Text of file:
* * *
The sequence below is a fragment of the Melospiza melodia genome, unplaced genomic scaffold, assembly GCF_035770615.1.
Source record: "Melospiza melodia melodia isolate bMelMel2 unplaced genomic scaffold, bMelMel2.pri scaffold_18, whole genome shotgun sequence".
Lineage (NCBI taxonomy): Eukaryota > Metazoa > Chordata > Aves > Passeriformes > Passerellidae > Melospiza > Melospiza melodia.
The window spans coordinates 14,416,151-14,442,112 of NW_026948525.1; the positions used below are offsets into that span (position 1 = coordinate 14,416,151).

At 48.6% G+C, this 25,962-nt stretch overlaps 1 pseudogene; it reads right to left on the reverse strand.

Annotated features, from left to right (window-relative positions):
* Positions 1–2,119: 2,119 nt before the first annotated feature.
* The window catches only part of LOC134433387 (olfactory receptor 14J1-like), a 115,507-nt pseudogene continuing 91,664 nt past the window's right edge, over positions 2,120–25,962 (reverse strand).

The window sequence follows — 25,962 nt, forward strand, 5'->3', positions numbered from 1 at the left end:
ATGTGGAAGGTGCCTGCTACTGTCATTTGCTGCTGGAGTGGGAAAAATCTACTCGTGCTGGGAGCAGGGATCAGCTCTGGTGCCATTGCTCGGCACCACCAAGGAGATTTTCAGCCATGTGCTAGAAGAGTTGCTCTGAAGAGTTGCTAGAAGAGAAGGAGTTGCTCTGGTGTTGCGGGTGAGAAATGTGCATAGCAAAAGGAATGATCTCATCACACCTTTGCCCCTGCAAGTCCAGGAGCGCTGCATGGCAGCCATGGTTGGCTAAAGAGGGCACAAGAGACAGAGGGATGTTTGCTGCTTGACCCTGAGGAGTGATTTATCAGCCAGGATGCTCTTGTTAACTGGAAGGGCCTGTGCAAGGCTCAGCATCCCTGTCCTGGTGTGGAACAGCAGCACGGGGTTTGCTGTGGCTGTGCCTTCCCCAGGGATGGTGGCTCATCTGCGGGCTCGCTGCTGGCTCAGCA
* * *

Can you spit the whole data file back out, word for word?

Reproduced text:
The sequence below is a fragment of the Melospiza melodia genome, unplaced genomic scaffold, assembly GCF_035770615.1.
Source record: "Melospiza melodia melodia isolate bMelMel2 unplaced genomic scaffold, bMelMel2.pri scaffold_18, whole genome shotgun sequence".
Lineage (NCBI taxonomy): Eukaryota > Metazoa > Chordata > Aves > Passeriformes > Passerellidae > Melospiza > Melospiza melodia.
The window spans coordinates 14,416,151-14,442,112 of NW_026948525.1; the positions used below are offsets into that span (position 1 = coordinate 14,416,151).

At 48.6% G+C, this 25,962-nt stretch overlaps 1 pseudogene; it reads right to left on the reverse strand.

Annotated features, from left to right (window-relative positions):
* Positions 1–2,119: 2,119 nt before the first annotated feature.
* The window catches only part of LOC134433387 (olfactory receptor 14J1-like), a 115,507-nt pseudogene continuing 91,664 nt past the window's right edge, over positions 2,120–25,962 (reverse strand).

The window sequence follows — 25,962 nt, forward strand, 5'->3', positions numbered from 1 at the left end:
ATGTGGAAGGTGCCTGCTACTGTCATTTGCTGCTGGAGTGGGAAAAATCTACTCGTGCTGGGAGCAGGGATCAGCTCTGGTGCCATTGCTCGGCACCACCAAGGAGATTTTCAGCCATGTGCTAGAAGAGTTGCTCTGAAGAGTTGCTAGAAGAGAAGGAGTTGCTCTGGTGTTGCGGGTGAGAAATGTGCATAGCAAAAGGAATGATCTCATCACACCTTTGCCCCTGCAAGTCCAGGAGCGCTGCATGGCAGCCATGGTTGGCTAAAGAGGGCACAAGAGACAGAGGGATGTTTGCTGCTTGACCCTGAGGAGTGATTTATCAGCCAGGATGCTCTTGTTAACTGGAAGGGCCTGTGCAAGGCTCAGCATCCCTGTCCTGGTGTGGAACAGCAGCACGGGGTTTGCTGTGGCTGTGCCTTCCCCAGGGATGGTGGCTCATCTGCGGGCTCGCTGCTGGCTCAGCA